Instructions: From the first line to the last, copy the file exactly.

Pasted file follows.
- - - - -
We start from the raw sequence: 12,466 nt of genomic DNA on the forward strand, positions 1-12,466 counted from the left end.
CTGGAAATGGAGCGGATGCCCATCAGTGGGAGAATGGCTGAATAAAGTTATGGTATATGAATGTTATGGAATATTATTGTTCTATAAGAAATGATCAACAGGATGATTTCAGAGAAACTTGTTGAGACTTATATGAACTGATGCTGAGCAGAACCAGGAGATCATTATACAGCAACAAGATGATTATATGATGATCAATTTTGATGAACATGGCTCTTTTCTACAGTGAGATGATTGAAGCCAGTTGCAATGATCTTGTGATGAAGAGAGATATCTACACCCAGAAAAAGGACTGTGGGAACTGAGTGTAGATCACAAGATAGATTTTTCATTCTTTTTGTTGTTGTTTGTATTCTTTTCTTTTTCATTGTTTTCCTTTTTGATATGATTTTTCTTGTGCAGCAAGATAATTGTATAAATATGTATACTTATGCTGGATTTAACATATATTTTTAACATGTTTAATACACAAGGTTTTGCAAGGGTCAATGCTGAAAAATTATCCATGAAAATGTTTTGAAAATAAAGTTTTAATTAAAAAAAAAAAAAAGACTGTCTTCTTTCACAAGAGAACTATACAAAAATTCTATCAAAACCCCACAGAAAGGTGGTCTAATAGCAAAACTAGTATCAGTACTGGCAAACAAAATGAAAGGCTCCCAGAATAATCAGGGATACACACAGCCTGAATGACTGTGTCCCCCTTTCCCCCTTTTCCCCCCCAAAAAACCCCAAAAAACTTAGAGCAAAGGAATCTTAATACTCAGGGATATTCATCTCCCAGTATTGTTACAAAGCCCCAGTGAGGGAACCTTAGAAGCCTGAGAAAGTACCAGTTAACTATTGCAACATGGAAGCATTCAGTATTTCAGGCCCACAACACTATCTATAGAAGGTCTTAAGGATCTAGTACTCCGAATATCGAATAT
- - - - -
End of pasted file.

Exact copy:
We start from the raw sequence: 12,466 nt of genomic DNA on the forward strand, positions 1-12,466 counted from the left end.
CTGGAAATGGAGCGGATGCCCATCAGTGGGAGAATGGCTGAATAAAGTTATGGTATATGAATGTTATGGAATATTATTGTTCTATAAGAAATGATCAACAGGATGATTTCAGAGAAACTTGTTGAGACTTATATGAACTGATGCTGAGCAGAACCAGGAGATCATTATACAGCAACAAGATGATTATATGATGATCAATTTTGATGAACATGGCTCTTTTCTACAGTGAGATGATTGAAGCCAGTTGCAATGATCTTGTGATGAAGAGAGATATCTACACCCAGAAAAAGGACTGTGGGAACTGAGTGTAGATCACAAGATAGATTTTTCATTCTTTTTGTTGTTGTTTGTATTCTTTTCTTTTTCATTGTTTTCCTTTTTGATATGATTTTTCTTGTGCAGCAAGATAATTGTATAAATATGTATACTTATGCTGGATTTAACATATATTTTTAACATGTTTAATACACAAGGTTTTGCAAGGGTCAATGCTGAAAAATTATCCATGAAAATGTTTTGAAAATAAAGTTTTAATTAAAAAAAAAAAAAAGACTGTCTTCTTTCACAAGAGAACTATACAAAAATTCTATCAAAACCCCACAGAAAGGTGGTCTAATAGCAAAACTAGTATCAGTACTGGCAAACAAAATGAAAGGCTCCCAGAATAATCAGGGATACACACAGCCTGAATGACTGTGTCCCCCTTTCCCCCTTTTCCCCCCCAAAAAACCCCAAAAAACTTAGAGCAAAGGAATCTTAATACTCAGGGATATTCATCTCCCAGTATTGTTACAAAGCCCCAGTGAGGGAACCTTAGAAGCCTGAGAAAGTACCAGTTAACTATTGCAACATGGAAGCATTCAGTATTTCAGGCCCACAACACTATCTATAGAAGGTCTTAAGGATCTAGTACTCCGAATATCGAATAT